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Mr Birdi’s son now fears that his divorce case could have been jeopardised by the alleged quack advocate. Once, Mr Jinnah had travelled to the UK for the divorce case. The younger Mr Birdi’s children are in the UK. He sent Mr Jinnah £500 (Sh75,000) which was to be passed on to his children.

“I had additionally also sent £500 to my children for their upkeep and he pocketed that as reflected in his invoices to me. What we can gather is that there are many families that have been conned by Nazir. I am seeking to claim damages for all the monies paid to him due to his fraudulent activities and also possible jeopardy of my UK divorce case being executed by this person with little more than high school education,” Mr Birdi’s son told police.

English point marina scandal where he is the assets and legal affairs director.

English point Marina

The impersonation charges come as Jinnah fights a group of investors that bought apartments at the English Point Marina in Mombasa County.

Jinnah is the assets and legal affairs director at English Point Marina, and a shareholder of the embattled real estate project that cost Sh5 billion to put up.

The project consists of 96 apartments, eight penthouses and a 26-room hotel, and is one of few private properties that are part of Kenya’s Vision 2030 project.

A group of 12 apartment buyers among them Rockefeller Foundation Africa boss William Asiko, Jubilee financier Sam Kairu and tycoon Booker Mbugua, Susan Muigai, Kariuki Minju, Joseph Wanjui, Solomon Bundi, James Kinuthia, Resilient Investments, Everywhere Investments and Silverline Investment —has sued English Point Marina and its directors – Amin Kanji, his wife Leila, brother Alnoor, sister-in-law Nafisa, and Swindler Jinnah – for locking them out of the property.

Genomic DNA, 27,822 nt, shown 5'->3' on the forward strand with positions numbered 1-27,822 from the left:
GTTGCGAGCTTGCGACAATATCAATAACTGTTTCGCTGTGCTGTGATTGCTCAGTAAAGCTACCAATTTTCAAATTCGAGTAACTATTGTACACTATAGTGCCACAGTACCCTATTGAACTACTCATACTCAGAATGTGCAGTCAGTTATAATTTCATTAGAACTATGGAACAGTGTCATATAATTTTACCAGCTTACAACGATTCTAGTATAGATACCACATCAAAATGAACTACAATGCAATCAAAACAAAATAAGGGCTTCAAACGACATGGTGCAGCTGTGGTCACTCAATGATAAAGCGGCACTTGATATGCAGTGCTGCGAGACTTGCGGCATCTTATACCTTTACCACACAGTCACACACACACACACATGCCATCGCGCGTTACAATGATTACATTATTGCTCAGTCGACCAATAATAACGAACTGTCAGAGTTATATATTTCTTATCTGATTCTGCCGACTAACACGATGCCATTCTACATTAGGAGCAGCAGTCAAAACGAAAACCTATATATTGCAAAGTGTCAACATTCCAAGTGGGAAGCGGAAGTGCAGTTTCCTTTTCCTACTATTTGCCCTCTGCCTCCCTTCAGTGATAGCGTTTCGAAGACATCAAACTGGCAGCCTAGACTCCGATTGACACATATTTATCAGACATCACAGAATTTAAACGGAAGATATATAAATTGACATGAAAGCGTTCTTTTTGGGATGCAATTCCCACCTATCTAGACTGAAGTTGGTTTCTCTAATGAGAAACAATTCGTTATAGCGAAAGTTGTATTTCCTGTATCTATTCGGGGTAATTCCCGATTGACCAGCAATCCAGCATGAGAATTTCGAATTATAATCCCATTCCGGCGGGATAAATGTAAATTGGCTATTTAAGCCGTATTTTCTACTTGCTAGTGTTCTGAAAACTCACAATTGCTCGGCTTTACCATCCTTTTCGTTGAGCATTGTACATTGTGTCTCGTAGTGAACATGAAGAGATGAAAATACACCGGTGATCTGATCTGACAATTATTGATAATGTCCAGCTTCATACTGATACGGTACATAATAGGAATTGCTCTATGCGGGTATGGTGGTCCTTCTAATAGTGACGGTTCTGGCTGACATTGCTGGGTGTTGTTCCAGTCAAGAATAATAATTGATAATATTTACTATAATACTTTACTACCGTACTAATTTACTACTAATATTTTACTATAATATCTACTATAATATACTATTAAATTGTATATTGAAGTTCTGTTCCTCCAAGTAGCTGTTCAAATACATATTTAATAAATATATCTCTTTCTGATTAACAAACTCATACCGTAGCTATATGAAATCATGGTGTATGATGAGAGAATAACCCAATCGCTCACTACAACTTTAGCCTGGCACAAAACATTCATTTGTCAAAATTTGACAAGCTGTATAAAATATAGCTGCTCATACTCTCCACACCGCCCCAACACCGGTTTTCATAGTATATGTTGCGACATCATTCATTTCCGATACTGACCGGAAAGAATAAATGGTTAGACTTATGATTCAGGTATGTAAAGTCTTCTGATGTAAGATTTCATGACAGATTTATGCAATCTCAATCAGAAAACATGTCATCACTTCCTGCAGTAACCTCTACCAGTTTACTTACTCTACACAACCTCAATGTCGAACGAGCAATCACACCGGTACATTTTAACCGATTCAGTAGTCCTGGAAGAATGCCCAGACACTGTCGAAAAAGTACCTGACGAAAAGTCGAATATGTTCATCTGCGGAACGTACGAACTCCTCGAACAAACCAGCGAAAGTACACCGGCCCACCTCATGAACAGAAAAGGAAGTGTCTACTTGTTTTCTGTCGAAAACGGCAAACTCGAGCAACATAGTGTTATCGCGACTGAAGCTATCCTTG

The buyers add that aside from being hit with exorbitant and unexplained bills, English Point Marina staffers have been ordered to discriminate against black African homeowners.

Jinnah will have another date with the DCI as they investigate the alleged fraudulent billing by English Point Marina. Pearl Beach Hotels Limited’s court petition to stop the probe was dismissed in January.

Disgruntled buyers say that despite paying the disputed service charges, electricity has been disconnected from some apartments as management refuses to account for money collected.

Dr Khaminwa adds that English Point Marina has blocked buyers from renting out their apartments, contrary to the purchase agreement in which the management undertook to assist in sub-letting in exchange for 30 percent of revenue collected.

The lawyer holds that English Point Marina has been deliberately disabling security keys for apartment owners in a bid to frustrate their tenants and guests into opting for the hotel instead.

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In order for one to become a certified lawyer in Kenya, one has to acquire an education from an institution  recognized by the Council of Legal Education in Kenya.

This takes four years after which they graduate with a Bachelor’s degree in law, then attend the Kenya School of Law for two years.

At the Kenya School of Law, one undergoes an advocates training program which is conducted for one year in-house after which one moves to pupillage which  is a 12-month training period for those aiming to qualify as barristers (a person called to the bar and entitled to practice as an advocate, particularly in the higher courts), usually spent in a barristers’ chambers.